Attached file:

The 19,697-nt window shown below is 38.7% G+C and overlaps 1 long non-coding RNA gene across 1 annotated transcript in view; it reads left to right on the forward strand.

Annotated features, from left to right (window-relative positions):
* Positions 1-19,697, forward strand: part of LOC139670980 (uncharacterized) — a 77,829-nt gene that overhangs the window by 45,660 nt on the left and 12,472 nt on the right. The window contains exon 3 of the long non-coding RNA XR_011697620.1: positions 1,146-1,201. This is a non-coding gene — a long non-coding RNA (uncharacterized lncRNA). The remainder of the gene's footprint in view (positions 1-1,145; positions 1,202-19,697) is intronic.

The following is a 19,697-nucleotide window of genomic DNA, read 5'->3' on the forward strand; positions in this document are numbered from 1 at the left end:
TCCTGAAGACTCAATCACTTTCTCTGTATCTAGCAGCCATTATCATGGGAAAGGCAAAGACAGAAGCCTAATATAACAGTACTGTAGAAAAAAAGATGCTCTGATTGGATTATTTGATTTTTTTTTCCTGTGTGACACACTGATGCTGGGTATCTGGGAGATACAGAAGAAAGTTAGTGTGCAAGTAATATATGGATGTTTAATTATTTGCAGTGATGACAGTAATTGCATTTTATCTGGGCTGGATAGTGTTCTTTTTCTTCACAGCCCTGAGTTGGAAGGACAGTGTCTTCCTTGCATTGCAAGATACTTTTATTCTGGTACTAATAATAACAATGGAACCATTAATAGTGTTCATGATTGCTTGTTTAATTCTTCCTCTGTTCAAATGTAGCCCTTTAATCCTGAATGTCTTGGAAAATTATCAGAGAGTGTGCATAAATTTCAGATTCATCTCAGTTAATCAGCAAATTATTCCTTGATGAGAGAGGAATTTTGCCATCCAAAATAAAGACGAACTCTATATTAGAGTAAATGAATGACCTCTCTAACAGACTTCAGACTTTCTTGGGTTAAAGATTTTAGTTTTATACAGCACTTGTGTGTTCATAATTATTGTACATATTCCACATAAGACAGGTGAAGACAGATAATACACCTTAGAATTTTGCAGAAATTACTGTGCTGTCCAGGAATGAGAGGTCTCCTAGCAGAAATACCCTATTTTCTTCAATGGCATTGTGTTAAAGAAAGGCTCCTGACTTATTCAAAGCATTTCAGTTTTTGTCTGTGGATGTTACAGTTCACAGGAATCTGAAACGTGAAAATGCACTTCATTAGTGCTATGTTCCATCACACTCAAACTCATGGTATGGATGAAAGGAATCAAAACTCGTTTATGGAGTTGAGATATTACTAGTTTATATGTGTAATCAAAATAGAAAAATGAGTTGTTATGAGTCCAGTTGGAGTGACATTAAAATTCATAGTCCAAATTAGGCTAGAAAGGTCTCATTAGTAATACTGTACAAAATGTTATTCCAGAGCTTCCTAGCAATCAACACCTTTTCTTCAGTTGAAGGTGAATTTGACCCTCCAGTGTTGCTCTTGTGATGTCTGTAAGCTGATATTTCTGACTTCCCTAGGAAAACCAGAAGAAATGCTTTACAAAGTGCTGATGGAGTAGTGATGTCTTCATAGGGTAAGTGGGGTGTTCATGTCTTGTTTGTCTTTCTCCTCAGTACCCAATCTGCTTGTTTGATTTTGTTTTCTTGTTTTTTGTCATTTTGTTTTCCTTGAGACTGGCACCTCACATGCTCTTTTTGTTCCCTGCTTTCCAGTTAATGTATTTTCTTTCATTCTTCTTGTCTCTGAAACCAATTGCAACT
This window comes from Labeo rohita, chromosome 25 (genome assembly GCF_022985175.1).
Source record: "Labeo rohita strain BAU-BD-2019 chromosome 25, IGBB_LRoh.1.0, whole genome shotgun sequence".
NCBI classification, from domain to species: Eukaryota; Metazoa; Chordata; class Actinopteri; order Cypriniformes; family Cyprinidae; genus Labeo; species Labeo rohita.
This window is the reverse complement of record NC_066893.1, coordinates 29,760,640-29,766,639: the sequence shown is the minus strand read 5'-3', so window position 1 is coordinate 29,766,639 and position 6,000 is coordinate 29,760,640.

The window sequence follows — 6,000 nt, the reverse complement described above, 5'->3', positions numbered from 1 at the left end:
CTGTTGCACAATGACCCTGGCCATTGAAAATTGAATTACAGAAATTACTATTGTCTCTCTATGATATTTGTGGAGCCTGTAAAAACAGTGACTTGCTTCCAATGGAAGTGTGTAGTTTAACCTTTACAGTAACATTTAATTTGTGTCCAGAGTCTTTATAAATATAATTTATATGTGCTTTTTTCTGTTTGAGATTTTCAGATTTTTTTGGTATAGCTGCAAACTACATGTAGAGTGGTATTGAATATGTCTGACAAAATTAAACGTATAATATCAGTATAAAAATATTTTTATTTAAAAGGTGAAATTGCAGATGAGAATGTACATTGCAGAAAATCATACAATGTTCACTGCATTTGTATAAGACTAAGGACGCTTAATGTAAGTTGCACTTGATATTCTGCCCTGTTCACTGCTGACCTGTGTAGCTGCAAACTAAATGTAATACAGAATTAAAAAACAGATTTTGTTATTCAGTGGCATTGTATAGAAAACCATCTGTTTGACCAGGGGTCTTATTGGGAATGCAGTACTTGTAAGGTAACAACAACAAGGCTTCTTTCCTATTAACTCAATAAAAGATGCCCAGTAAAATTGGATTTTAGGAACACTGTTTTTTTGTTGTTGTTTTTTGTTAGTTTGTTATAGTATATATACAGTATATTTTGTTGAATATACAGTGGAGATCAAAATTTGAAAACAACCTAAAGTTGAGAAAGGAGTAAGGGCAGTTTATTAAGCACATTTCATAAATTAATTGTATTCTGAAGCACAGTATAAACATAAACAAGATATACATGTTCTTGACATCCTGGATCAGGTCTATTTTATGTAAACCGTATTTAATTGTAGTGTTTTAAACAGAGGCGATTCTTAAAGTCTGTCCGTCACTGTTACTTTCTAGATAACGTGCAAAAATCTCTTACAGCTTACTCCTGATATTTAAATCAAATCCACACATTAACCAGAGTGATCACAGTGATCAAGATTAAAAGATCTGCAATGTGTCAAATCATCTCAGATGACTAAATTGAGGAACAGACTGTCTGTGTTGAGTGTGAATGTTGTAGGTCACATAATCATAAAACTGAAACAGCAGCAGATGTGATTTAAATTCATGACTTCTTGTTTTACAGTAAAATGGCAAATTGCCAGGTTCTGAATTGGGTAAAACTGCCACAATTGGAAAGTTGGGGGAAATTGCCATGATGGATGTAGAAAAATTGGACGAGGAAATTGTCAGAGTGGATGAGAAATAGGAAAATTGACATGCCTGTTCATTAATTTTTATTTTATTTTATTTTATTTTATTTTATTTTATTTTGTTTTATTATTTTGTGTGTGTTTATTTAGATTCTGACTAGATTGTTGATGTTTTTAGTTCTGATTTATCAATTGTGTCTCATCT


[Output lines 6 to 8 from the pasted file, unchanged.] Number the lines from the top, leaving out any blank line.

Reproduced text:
This window comes from Labeo rohita, chromosome 25 (genome assembly GCF_022985175.1).
Source record: "Labeo rohita strain BAU-BD-2019 chromosome 25, IGBB_LRoh.1.0, whole genome shotgun sequence".
NCBI classification, from domain to species: Eukaryota; Metazoa; Chordata; class Actinopteri; order Cypriniformes; family Cyprinidae; genus Labeo; species Labeo rohita.